Certified Parent Educator, Parent Encouragement Program
The Parent Encouragement Program (PEP), Inc. is a non-profit educational organization, founded in 1982, for parents, teachers and others who want to deal constructively with children and teens. PEP is dedicated to the building and strengthening of healthy, harmonious adult-child relationships in the home or classroom.
All PEP services (classes, workshops, talks, library) present a practical, proven approach to childrearing based upon the Adlerian philosophy of mutual respect, shared responsibility, developing competence, and winning cooperation.
Understanding Why Children Don't Listen
Childcare Expert Patti Cancellier discusses why children don't listen.
This expert: 182,939 views
Patti Cancellier: Hi! I am Patti Cancellier, the Education Coordinator and a Parent Educator for the Parent Encouragement Program. I am talking about why children don't listen. And now I'll discuss what changes have occurred between the time you were a child and now. Parents report that their parents never had to say something more than once before they jumped to do it. They even try to voice their requests in the same way their parents used with their own children but found that it doesn't work. Why is that? The main reason is that parents today are parenting in a different society than the ones they grew up in and the ones their parents grew up in. This country has changed dramatically in the past 40 years and the style of parenting has changed as well. From feudal times to the 1960's and 70's parents parented one way, the authoritarian or autocratic way. It reflected the way societies were at that time. Authority figures gave their orders and people followed them. In the family, children did what they were told or they were punished. There was very little freedom and many, many limits. Kids were more likely to do what they were told because that's what they saw everyone doing. They didn't have a choice or didn't think they did. And they received the same message from every part of life, their parents, their school, their religious institution, and the government, to do what they were told to do by the authority figures in their life.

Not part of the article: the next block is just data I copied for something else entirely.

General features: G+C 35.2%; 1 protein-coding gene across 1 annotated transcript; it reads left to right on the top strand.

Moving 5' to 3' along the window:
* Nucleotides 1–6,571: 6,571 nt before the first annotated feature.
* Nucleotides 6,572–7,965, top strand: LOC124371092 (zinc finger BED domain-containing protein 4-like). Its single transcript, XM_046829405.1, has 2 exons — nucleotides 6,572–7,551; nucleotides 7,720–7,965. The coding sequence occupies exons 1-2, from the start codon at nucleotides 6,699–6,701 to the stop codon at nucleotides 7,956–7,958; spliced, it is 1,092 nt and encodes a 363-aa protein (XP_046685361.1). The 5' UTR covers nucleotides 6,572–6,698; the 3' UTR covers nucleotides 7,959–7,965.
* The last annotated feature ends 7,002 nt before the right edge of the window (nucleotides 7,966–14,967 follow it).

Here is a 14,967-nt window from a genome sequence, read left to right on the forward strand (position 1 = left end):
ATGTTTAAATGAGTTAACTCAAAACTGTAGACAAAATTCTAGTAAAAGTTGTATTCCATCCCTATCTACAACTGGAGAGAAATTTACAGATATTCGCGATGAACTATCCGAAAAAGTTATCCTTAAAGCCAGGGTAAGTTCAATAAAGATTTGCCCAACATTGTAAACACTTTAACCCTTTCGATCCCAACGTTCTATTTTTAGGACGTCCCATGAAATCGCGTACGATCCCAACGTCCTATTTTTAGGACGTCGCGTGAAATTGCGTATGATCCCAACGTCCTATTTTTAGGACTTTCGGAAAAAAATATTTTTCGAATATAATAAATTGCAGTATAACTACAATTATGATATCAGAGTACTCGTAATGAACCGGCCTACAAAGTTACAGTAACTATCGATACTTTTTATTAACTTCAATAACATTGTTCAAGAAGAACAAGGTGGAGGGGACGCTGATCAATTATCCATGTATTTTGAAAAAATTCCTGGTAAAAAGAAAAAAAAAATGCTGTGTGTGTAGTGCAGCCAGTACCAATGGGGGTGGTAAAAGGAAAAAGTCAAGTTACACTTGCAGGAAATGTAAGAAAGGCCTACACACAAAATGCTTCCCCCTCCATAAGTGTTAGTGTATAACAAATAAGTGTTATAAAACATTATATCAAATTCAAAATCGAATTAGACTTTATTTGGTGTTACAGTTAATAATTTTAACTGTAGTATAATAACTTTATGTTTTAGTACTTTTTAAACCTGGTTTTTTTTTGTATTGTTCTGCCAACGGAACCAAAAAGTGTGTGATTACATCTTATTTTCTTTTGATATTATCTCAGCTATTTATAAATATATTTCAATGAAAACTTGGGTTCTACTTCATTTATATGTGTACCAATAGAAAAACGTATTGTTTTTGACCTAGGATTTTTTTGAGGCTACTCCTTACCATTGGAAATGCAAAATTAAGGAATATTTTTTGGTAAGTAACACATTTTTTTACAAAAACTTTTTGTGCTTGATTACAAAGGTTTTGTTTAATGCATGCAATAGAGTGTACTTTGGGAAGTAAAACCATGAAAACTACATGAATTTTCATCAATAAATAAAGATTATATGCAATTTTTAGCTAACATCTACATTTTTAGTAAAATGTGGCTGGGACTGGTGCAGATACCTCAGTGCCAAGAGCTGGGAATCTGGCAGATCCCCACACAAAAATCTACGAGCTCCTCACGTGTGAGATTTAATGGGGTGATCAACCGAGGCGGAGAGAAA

This made parenting a lot easier, but it didn't make life easier for the individuals who had no rights in our country. The US was a democracy on paper but not a democracy in reality. Things started to change after World War II in this country and particularly in the mid to late 1960's, when people began to fight for more rights. At the same time, there was concern that the harsh authoritarian parenting style produced the likes of Hitler and his followers who obeyed him blindly. A new parenting style emerged and is still in use today, it's very child-centered and designed to raise happy children. It's called permissive parenting, it allows much freedom with very few limits. The problem with this style is that it's impossible to make a child happy and set and uphold limits on undesirable behavior. So parents voice their initial request in a nice tone of voice and they may bend or break the rules when the child convinces them to do so. But eventually, parents get resentful and angry because the children do nothing and the parents do everything. Parents try to reason and convince their children of the importance of doing a particular task. They may even beg on occasion out of desperation. Children do not end up happier as a result of this parenting method. They become more anxious because of the lack of limits and routine and the unpredictability of life. Therefore, the reason that you did what your parents asked of you the first time they asked is that you were raised in a different time and in a different society. We can't pluck a technique from one parenting style that existed in a different time and expect it to work now. So next, we'll talk about what we can put in place of the authoritarian and permissive parenting styles.